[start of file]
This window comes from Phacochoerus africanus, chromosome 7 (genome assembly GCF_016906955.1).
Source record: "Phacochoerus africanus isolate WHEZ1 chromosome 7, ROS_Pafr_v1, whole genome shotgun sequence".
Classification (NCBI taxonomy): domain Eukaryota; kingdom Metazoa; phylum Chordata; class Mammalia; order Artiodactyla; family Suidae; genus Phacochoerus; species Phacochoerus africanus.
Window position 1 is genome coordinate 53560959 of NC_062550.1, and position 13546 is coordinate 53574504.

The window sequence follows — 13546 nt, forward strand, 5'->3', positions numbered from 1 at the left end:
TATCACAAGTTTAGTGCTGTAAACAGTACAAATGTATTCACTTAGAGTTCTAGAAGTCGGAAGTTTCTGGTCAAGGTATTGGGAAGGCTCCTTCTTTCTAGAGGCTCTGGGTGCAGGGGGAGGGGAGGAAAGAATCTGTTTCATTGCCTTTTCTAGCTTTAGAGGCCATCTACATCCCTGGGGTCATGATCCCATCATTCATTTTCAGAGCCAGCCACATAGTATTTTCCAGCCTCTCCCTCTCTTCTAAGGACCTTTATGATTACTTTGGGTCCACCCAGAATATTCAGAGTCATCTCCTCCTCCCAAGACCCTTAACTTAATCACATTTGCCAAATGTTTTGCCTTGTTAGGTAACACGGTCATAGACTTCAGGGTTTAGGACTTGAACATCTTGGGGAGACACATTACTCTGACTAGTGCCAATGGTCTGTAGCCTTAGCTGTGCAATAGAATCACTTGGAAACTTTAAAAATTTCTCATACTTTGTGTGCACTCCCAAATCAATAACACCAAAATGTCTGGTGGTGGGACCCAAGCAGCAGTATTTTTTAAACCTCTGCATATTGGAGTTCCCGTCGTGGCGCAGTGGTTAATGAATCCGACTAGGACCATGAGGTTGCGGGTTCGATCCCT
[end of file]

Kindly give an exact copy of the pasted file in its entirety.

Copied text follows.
This window comes from Phacochoerus africanus, chromosome 7 (genome assembly GCF_016906955.1).
Source record: "Phacochoerus africanus isolate WHEZ1 chromosome 7, ROS_Pafr_v1, whole genome shotgun sequence".
Classification (NCBI taxonomy): domain Eukaryota; kingdom Metazoa; phylum Chordata; class Mammalia; order Artiodactyla; family Suidae; genus Phacochoerus; species Phacochoerus africanus.
Window position 1 is genome coordinate 53560959 of NC_062550.1, and position 13546 is coordinate 53574504.

The window sequence follows — 13546 nt, forward strand, 5'->3', positions numbered from 1 at the left end:
TATCACAAGTTTAGTGCTGTAAACAGTACAAATGTATTCACTTAGAGTTCTAGAAGTCGGAAGTTTCTGGTCAAGGTATTGGGAAGGCTCCTTCTTTCTAGAGGCTCTGGGTGCAGGGGGAGGGGAGGAAAGAATCTGTTTCATTGCCTTTTCTAGCTTTAGAGGCCATCTACATCCCTGGGGTCATGATCCCATCATTCATTTTCAGAGCCAGCCACATAGTATTTTCCAGCCTCTCCCTCTCTTCTAAGGACCTTTATGATTACTTTGGGTCCACCCAGAATATTCAGAGTCATCTCCTCCTCCCAAGACCCTTAACTTAATCACATTTGCCAAATGTTTTGCCTTGTTAGGTAACACGGTCATAGACTTCAGGGTTTAGGACTTGAACATCTTGGGGAGACACATTACTCTGACTAGTGCCAATGGTCTGTAGCCTTAGCTGTGCAATAGAATCACTTGGAAACTTTAAAAATTTCTCATACTTTGTGTGCACTCCCAAATCAATAACACCAAAATGTCTGGTGGTGGGACCCAAGCAGCAGTATTTTTTAAACCTCTGCATATTGGAGTTCCCGTCGTGGCGCAGTGGTTAATGAATCCGACTAGGACCATGAGGTTGCGGGTTCGATCCCT